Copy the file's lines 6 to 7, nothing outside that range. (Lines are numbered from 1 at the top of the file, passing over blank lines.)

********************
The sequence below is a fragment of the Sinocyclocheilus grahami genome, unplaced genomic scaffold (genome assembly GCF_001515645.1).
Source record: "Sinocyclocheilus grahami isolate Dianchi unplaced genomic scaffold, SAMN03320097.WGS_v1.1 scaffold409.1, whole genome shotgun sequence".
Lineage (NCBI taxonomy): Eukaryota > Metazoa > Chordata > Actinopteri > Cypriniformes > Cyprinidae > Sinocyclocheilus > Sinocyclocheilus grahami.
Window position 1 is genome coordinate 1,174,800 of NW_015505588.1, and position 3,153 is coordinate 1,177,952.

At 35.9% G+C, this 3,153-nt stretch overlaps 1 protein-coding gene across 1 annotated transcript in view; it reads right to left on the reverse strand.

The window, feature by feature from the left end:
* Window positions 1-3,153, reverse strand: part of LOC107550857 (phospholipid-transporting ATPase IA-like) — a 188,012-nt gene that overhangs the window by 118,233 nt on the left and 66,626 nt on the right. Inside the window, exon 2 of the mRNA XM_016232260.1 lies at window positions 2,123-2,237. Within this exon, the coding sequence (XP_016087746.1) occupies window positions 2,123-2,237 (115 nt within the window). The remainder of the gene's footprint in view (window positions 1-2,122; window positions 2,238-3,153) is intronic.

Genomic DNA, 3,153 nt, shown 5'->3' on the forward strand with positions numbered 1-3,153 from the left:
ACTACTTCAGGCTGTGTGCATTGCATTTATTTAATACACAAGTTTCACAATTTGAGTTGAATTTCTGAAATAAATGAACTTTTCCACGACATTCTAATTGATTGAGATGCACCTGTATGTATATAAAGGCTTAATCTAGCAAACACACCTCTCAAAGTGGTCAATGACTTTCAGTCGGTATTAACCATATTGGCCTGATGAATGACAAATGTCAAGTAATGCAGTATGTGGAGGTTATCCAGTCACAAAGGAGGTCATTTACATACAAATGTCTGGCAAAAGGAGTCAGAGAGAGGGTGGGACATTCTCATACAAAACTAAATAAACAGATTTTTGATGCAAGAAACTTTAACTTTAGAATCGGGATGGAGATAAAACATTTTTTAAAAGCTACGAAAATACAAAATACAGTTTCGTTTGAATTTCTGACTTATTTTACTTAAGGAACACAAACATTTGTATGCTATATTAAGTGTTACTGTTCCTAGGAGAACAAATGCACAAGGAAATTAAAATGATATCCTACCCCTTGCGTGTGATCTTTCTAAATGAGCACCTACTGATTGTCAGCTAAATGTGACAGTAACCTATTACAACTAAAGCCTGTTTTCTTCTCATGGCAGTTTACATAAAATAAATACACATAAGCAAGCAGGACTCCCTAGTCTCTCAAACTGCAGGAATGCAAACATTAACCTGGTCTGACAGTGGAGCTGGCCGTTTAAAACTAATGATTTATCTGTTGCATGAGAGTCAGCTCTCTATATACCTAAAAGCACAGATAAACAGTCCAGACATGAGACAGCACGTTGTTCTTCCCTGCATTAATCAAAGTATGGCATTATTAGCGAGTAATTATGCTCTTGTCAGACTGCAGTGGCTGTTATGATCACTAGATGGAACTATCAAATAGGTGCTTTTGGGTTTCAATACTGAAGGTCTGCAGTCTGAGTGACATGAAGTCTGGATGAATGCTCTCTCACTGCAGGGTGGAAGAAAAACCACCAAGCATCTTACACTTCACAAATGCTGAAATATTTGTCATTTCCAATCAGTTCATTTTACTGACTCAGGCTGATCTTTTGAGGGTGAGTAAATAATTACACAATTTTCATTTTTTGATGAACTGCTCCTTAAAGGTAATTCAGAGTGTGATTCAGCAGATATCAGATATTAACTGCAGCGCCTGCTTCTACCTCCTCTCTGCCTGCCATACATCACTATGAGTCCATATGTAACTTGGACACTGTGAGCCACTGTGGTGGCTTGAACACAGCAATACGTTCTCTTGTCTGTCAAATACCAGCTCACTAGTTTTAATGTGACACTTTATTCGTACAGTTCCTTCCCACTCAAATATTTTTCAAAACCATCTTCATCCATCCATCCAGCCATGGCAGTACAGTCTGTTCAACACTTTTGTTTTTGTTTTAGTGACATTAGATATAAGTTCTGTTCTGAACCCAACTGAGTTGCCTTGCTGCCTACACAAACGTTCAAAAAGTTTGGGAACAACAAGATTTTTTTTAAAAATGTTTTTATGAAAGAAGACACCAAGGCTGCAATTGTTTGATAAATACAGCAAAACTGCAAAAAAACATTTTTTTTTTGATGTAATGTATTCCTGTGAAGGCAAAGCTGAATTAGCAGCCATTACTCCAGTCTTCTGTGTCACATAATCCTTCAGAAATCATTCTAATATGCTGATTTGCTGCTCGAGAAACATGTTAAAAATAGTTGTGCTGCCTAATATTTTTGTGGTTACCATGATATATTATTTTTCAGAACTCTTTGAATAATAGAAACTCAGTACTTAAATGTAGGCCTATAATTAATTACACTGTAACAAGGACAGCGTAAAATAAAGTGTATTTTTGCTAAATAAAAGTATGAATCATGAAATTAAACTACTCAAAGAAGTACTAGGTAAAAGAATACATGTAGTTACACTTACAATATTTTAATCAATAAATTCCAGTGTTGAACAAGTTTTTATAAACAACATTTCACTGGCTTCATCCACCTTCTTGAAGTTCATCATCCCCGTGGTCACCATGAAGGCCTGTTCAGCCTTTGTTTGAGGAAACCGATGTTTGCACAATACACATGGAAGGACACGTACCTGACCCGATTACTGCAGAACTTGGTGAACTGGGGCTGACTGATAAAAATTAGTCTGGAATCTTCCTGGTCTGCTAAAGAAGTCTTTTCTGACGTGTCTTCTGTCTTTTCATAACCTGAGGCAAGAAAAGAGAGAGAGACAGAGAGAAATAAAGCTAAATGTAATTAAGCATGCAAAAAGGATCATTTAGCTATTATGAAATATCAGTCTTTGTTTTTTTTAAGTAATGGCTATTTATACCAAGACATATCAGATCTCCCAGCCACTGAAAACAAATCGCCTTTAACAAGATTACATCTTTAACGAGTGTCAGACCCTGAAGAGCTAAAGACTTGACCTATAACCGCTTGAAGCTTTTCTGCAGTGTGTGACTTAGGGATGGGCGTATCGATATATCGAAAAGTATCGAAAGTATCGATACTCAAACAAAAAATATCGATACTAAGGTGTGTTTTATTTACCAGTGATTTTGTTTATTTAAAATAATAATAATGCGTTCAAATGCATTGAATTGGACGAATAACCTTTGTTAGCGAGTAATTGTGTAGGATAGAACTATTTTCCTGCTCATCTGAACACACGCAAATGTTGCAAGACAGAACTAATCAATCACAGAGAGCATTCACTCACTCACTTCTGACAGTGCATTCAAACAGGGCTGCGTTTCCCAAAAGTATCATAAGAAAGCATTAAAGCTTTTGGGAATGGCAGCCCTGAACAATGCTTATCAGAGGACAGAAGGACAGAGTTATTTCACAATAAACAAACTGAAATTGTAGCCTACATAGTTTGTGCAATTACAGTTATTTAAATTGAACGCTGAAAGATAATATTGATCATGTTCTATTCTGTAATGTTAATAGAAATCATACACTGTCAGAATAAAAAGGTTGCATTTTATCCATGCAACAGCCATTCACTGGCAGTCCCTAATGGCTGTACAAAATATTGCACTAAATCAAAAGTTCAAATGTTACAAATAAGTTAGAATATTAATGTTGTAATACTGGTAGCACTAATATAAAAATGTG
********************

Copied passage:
The window, feature by feature from the left end:
* Window positions 1-3,153, reverse strand: part of LOC107550857 (phospholipid-transporting ATPase IA-like) — a 188,012-nt gene that overhangs the window by 118,233 nt on the left and 66,626 nt on the right. Inside the window, exon 2 of the mRNA XM_016232260.1 lies at window positions 2,123-2,237. Within this exon, the coding sequence (XP_016087746.1) occupies window positions 2,123-2,237 (115 nt within the window). The remainder of the gene's footprint in view (window positions 1-2,122; window positions 2,238-3,153) is intronic.